The Court has no way to ascertain the relevance or purpose of the following legal services rendered by Mr. Ruffin: the calls to Mssrs. Preston and Perry on November 18, 1996 for 1.5 hours, the call to Mr. Preston on November 19 for .6 hours; the calls to Mr. Henderson on February 6, 1997 for .8 hours; the vague reference to "[d]rafting motions" for 9.0 hours on February 7; the vague references to "[f]inishing motions" for 2.8 hours on February 8; the vague references to "[d]rafting motions other papers" and "[d]rafting documents/papers" for 8.8 hours on February 10; the calls and travel to Mr. Preston's office for .6 hours on February 11; the vague reference to "[d]rafting motions" for 2.5 hours on March 5; the vague reference to "further investigations" for up to 4.5 hours on April 16; the vague references to "investigations" and "[i]nvestigations conference w/ Seck" for up to 10.4 hours on April 17; and the vague reference to "[i]nvestigations w/seck for more records" for 4.9 hours on April 18. In addition, the Court finds that the plaintiff's motion for Rule 11 sanctions was baseless, and therefore will not permit recovery for related attorney time (approximately 9.2 hours). Nor will the Court permit recovery for the .6 hours Mr. Ruffin spent on the non-attorney task of serving subpoenas on witnesses on April 2. In total, Mr. Ruffin shall not be compensated for 56.2 hours of claimed attorney time.
2. The Reasonable Hourly Rate
The plaintiff has submitted no evidence showing that Mr. Ruffin has an established billing history of charging $200 per hour. The defendant suggests that $95 per hour is the appropriate rate for Mr. Ruffin's services. Like the plaintiff, however, the defendant has not submitted any evidence that would justify such a rate.
"Where fee applicants' counsel lack an established billing history, they may collect fees based upon the `prevailing market rates in the relevant community.'" Shepherd v. Am. Broadcasting Companies, 862 F. Supp. 505, 509-10 (D.D.C. 1994) (Lamberth, J.) (quoting Blum v. Stenson, 465 U.S. 886, 895, 104 S.Ct. 1541, 1547, 79 L.Ed.2d 891 (1984)), vacated and remanded on other grounds, 62 F.3d 1469 (D.C. Cir. 1995). In this Circuit, several district courts have relied on two fee matrices to determine the prevailing market rates for attorney's fees. These matrices show what a reasonable hourly rate is for an attorney for a particular year based upon his or her years of experience. The use of one of these matrices (the so-called " Laffey matrix") was condoned by our Court of Appeals in Laffey v. Northwest Airlines, Inc., 746 F.2d 4 (D.C. Cir. 1984), overruled in part on other grounds, Save Our Cumberland Mountains, Inc. v. Hodel, 857 F.2d 1516 (D.C. Cir. 1988) ( en banc). A more updated Laffey matrix is set forth in the appendix of Covington v. District of Columbia, 839 F. Supp. 894, 904 (D.D.C. 1993) (Lamberth, J.), aff'd, 57 F.3d 1101 (D.C. Cir. 1995), cert. denied, 516 U.S. 1115, 116 S.Ct. 916, 133 L.Ed.2d 847 (1996). The second fee matrix courts have utilized was developed by the U.S. Attorney's Office for the District of Columbia for use in settlements. The 1993-94 version is set forth in the appendix of Brown v. Pro Football, Inc., 846 F. Supp. 108, 120 (D.D.C. 1994) (Lamberth, J.), rev'd on other grounds, 50 F.3d 1041 (D.C. Cir. 1995), aff'd, 518 U.S. 231, 116 S.Ct. 2116, 135 L.Ed.2d 521 (1996).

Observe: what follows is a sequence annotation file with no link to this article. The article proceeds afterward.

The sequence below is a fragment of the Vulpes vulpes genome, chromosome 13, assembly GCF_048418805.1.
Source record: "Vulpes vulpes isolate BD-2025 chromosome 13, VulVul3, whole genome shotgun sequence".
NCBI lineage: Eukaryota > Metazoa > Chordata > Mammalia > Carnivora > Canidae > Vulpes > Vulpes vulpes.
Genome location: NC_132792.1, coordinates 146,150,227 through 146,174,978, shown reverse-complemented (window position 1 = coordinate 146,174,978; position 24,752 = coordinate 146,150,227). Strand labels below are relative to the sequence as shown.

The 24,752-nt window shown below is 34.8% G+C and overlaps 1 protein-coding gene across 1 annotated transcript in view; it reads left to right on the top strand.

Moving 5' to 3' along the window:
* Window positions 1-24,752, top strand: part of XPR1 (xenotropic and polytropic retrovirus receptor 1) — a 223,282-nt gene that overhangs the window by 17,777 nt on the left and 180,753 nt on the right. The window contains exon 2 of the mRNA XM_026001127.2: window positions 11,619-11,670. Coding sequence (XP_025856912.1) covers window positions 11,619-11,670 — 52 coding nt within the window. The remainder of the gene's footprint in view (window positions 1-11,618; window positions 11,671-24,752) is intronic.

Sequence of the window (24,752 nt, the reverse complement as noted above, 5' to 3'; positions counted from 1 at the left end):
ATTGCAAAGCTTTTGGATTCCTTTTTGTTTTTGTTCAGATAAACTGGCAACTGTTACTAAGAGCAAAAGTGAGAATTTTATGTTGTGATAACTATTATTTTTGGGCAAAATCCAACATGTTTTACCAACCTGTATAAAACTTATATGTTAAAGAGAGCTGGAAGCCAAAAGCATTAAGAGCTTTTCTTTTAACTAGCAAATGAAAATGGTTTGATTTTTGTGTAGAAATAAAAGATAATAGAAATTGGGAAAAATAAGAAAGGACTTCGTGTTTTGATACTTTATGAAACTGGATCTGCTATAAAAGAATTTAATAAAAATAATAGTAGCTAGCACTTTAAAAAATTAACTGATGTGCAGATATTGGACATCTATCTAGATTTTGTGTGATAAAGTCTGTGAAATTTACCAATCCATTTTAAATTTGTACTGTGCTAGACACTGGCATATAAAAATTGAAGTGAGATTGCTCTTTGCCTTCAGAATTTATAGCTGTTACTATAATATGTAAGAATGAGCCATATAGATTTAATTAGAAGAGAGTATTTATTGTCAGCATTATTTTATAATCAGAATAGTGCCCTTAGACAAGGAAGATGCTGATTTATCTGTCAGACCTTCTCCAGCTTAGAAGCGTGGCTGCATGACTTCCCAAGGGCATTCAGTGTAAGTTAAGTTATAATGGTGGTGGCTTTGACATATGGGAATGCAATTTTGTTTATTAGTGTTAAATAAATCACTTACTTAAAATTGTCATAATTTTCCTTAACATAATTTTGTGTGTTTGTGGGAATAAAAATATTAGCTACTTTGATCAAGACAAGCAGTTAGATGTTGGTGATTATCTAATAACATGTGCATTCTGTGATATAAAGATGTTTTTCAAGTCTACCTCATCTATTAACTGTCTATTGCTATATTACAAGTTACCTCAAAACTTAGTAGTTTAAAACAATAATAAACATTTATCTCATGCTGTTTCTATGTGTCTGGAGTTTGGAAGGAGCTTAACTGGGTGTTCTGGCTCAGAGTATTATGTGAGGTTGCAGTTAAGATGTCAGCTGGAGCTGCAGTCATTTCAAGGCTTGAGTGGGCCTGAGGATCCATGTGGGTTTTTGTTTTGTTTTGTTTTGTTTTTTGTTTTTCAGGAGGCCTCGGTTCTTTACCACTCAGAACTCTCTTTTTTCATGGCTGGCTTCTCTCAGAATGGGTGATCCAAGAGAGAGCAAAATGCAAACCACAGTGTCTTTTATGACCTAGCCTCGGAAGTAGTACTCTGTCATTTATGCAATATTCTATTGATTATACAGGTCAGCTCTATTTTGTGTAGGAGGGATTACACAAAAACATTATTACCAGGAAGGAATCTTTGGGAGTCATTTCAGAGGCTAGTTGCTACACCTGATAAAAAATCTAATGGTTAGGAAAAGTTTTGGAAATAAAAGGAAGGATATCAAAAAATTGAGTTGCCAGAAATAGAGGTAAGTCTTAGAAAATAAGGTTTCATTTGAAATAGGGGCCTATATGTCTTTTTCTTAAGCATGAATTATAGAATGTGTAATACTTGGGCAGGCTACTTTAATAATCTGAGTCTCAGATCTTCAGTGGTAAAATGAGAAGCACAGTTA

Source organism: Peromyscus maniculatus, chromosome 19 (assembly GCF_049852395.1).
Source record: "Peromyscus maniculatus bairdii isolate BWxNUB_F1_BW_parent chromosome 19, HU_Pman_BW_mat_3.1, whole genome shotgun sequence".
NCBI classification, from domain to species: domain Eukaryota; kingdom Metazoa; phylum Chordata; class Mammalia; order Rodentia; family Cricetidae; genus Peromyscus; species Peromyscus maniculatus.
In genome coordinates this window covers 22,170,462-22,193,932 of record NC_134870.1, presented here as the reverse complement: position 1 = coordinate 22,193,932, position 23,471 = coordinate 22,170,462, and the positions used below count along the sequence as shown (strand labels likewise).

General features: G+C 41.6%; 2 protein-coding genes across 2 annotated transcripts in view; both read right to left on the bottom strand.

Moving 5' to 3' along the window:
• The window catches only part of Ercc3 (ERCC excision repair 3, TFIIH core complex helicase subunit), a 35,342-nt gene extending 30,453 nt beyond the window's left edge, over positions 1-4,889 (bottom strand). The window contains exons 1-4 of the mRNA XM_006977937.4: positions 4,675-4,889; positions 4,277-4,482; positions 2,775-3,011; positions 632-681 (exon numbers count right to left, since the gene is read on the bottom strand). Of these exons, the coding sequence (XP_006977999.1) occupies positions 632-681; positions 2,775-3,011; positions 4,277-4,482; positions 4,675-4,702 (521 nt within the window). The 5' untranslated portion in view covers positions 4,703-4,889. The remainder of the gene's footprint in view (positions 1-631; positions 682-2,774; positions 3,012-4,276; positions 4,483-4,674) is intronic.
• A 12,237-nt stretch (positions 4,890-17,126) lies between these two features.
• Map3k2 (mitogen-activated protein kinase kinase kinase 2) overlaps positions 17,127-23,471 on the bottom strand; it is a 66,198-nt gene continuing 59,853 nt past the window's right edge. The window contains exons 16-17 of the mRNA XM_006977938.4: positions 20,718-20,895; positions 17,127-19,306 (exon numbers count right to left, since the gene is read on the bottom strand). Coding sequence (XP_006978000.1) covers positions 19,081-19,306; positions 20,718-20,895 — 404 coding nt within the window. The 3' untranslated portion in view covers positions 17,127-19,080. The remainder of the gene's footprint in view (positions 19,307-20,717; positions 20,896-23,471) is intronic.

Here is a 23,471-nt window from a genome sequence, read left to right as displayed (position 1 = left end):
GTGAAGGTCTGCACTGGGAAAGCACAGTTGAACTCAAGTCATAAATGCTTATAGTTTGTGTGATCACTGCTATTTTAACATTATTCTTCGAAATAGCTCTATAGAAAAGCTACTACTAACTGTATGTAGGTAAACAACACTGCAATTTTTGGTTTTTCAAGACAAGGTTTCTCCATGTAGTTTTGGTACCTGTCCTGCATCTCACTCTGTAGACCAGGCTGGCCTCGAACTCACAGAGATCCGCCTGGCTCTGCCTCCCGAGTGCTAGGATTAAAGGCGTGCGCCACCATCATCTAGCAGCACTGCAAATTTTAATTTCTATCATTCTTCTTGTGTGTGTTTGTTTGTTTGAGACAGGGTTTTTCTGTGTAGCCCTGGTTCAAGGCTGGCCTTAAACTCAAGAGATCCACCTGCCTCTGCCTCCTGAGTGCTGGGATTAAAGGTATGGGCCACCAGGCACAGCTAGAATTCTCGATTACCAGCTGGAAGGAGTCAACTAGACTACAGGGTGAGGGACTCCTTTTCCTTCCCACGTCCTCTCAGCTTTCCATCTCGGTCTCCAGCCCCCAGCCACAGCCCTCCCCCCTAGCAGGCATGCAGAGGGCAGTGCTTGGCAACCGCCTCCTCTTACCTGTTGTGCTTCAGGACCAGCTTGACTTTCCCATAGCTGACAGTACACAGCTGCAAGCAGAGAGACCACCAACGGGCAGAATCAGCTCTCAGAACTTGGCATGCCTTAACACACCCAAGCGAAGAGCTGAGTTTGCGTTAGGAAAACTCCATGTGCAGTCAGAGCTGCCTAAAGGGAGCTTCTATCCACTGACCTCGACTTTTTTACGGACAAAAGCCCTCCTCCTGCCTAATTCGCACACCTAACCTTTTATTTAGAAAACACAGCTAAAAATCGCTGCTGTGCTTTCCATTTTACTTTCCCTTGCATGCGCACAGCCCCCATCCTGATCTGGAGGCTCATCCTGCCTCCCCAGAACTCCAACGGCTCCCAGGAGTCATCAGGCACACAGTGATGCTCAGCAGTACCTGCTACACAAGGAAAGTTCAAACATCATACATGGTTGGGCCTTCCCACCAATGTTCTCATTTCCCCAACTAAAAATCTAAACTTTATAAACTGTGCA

The Court takes judicial note of the fact that Mr. Ruffin has been practicing law for over ten years. Under either matrix, Mr. Ruffin arguably is entitled to an hourly fee greater than his claimed $200 per hour. See Brown, 846 F. Supp. at 120, app. A (depicting a U.S. Attorney's Office fee matrix for 1993 to 1994 which shows that a litigator with more than ten years of experience would have been entitled to at least $265 per hour); Covington, 839 F. Supp. at 904, app. A (depicting a Laffey fee matrix for the year 1988 which shows that a litigator with more than ten years of experience would have been entitled to an hourly rate of at least $220).
Accordingly, the plaintiff shall be entitled to $95,280 in attorney's fees (476.4 hours times $200), an amount that fully comports with fee awards in comparable cases See, e.g., Hayes v. Shalala, 933 F. Supp. 21, 28 (D.D.C. 1996) (Friedman, J.) (awarding over $200,000 in attorney's fees in a single-plaintiff employment discrimination case); Castle, 872 F. Supp. at 1068-69 (awarding over $185,000 in attorney's fees).
The plaintiff also shall be entitled to post-judgment interest on the attorney's fees at a rate of 6.00%, in accordance with 28 U.S.C. § 1961. See Shaw v. Library of Congress, 747 F.2d 1469, 1475 (1984) (interest allowed on Title VII attorney's fees award), rev'd on other grounds, 478 U.S. 310, 106 S.Ct. 2957, 92 L.Ed.2d 250 (1986). The interest shall be computed daily from the date judgment in this case was entered, April 22, 1997, until the date the judgment is paid, and shall be compounded annually. See 28 U.S.C. § 1961(b).